In this series, we take a deep dive into the Talk boards tags to look at how volunteers classify the fragments. You can read an overview of our Talk boards tags in the Sorting Phase Data review.
While it can be difficult for volunteers to notice the material of subjects in their digital forms, the physicality of Geniza material is an important component of a subject. Material can help a scholar identify the age of the subject, its purpose, or its significance,
According to the Jewish Virtual Library, a majority of the Cairo Geniza fragments are made of paper. Scholars have identified papyrus, vellum, parchment, and paper texts.
Parchment (5)is a general term for prepared animal skin used for writing, as seen in the fragments below. Originating in the second century BCE, parchment created a flexible surface where a scribe could write on both sides. Many earlier fragments (10th-11th centuries) and literary fragments (Scripture for worship or ceremonial purposes) are made of parchment. Subject 21707846: MS-OR-01080-J-00066, Genizah Research Unit, Cambridge University Library
Subject 12503250 is a great example of parchment used for the Mishnah. Because it was expensive, even the smallest piece of parchment would be used in full. Subject 12503250:ENA 2549, Library of the Jewish Theological Seminary
Vellum (1)is prepared animal skin (typically calfskin) used for writing.The distinction between parchment and vellum is difficult to discern — while vellum is used to refer to only calfskin, it can be difficult to determine precise origin animal type. Modern librarians will typically refer to both as parchment, or to vellum as a finer quality form of skin in comparison to thick and crude parchment. Subject 12501736: ENA 2110, Library of the Jewish Theological Seminary
Paper (9)is a modern material for writing. By the 11th century, paper was a common material for writing in the Arab world, and especially in Egypt. Most of our fragments have not been tagged for their material, but we know paper is often found. From left to right: Subject 11602690: ENA 3611, Library of the Jewish Theological Seminary; Subject 12505497: ENA 2716, Library of the Jewish Theological Seminary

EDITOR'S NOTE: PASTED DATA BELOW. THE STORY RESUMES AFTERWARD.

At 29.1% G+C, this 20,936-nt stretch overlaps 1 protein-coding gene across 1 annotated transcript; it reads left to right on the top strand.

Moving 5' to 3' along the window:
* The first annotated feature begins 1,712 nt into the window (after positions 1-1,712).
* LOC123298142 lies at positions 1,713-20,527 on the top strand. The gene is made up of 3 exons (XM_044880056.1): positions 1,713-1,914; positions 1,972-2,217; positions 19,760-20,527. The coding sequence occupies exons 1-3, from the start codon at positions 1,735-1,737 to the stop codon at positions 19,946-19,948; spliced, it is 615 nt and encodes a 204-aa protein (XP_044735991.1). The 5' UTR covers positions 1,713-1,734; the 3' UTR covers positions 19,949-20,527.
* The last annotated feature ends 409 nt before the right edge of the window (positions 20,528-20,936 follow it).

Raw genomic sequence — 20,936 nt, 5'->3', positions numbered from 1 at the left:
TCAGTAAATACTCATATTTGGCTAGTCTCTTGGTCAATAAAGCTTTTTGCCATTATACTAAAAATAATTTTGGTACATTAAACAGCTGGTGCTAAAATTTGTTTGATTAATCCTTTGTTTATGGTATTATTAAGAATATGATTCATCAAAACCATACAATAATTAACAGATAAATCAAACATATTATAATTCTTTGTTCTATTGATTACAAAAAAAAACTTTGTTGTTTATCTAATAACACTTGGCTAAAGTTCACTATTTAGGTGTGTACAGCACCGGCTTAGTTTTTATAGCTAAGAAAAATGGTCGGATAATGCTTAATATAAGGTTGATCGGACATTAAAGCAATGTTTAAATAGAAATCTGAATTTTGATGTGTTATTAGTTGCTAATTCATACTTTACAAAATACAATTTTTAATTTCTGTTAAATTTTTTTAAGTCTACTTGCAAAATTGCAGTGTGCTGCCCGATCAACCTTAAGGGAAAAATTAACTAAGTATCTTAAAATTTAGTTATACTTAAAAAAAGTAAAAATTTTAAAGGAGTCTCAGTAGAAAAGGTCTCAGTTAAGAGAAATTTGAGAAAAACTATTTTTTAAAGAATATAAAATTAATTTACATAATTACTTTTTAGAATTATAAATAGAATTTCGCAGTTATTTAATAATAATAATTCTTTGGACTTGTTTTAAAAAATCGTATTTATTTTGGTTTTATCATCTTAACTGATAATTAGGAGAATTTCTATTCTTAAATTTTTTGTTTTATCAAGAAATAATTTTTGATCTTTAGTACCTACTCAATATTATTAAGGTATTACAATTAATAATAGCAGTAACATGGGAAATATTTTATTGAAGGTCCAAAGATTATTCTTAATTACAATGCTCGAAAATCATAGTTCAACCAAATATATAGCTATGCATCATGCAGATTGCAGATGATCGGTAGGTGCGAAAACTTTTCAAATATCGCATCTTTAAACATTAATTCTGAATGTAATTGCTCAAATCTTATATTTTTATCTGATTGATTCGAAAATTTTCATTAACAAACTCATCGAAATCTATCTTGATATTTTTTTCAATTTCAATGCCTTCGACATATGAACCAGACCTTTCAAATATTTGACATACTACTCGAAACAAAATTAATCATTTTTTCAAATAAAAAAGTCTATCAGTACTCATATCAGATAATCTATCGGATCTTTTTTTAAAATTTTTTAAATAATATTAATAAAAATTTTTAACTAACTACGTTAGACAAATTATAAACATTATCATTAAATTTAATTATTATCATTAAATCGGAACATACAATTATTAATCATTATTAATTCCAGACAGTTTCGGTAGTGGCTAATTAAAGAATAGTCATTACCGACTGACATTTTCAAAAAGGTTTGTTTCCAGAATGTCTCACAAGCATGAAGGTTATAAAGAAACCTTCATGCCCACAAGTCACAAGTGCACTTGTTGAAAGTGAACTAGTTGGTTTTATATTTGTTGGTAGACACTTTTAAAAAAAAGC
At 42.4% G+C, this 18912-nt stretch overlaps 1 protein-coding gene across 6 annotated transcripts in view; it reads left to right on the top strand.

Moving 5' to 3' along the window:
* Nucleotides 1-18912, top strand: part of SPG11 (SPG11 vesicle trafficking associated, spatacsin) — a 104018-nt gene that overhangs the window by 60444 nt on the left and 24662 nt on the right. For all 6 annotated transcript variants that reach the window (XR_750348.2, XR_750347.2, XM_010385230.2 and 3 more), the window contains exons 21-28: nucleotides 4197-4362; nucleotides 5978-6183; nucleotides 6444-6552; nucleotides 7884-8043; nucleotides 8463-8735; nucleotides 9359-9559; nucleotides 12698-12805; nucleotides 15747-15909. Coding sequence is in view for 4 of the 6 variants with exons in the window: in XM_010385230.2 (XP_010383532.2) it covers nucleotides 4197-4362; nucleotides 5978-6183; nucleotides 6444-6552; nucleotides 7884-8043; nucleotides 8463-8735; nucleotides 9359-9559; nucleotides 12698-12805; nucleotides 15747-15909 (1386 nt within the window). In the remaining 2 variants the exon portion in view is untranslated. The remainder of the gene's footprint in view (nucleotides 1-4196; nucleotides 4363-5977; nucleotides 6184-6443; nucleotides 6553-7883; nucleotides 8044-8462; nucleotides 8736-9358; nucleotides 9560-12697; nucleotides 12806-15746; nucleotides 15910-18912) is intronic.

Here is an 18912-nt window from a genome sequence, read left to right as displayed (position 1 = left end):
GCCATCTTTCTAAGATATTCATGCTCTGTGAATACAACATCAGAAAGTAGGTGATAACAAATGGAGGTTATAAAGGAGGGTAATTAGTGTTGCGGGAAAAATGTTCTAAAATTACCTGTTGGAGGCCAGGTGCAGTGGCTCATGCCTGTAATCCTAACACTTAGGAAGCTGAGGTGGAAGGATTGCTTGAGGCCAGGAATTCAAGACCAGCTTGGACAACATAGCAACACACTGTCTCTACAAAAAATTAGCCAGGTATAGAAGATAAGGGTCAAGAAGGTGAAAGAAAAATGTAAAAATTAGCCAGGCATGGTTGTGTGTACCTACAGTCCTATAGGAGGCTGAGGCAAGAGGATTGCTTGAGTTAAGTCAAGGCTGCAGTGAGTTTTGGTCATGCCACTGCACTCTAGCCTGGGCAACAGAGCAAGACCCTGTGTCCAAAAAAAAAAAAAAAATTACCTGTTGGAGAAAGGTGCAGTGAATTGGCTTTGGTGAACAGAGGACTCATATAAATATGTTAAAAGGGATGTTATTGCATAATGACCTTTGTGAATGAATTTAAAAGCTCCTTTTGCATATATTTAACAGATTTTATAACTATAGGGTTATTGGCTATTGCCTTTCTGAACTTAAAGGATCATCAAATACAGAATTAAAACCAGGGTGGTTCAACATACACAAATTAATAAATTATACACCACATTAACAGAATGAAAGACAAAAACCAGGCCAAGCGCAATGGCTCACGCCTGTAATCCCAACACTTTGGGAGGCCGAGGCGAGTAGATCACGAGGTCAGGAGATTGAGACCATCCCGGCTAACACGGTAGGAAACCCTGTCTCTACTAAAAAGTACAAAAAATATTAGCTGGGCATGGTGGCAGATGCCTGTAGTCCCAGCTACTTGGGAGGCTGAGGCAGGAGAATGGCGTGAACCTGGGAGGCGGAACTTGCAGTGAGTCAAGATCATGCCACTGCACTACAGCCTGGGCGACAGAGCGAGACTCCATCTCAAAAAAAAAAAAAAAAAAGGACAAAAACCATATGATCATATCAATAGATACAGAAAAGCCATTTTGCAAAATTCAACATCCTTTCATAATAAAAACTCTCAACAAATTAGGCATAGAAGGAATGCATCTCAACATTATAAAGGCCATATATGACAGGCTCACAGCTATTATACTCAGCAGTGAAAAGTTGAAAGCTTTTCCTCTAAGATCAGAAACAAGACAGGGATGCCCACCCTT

Volunteers have also noted the color of paper — colored paper suggests to researchers that the subject is more recent (18th or 19th century). Blue paper (8) is common for Judeo-Persian subjects like Subject 11609423. Subject 11609423: ENA 2331, Library of the Jewish Theological Seminary
While it was never tagged in the project, volunteers have also commented on three examples of cloth fragments. In subject 12602481 (left), we see a fine-textured cloth with a few lines of text. Subject 21714563 (center) is a cloth amulet. In subject 30737925 (right), the cloth seems to be part of a bookbinding. From left to right: Subject 12602481: ENA NS 23, Library of the Jewish Theological Seminary; Subject 21714563: MS-TS-AS-00142–00174, Genizah Research Unit, Cambridge University Library; Subject 30737925: A 36–1, A 36–2, The University of Manchester Library.
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By Judaica DH at the Penn Libraries on .
Exported from Medium on April 14, 2020.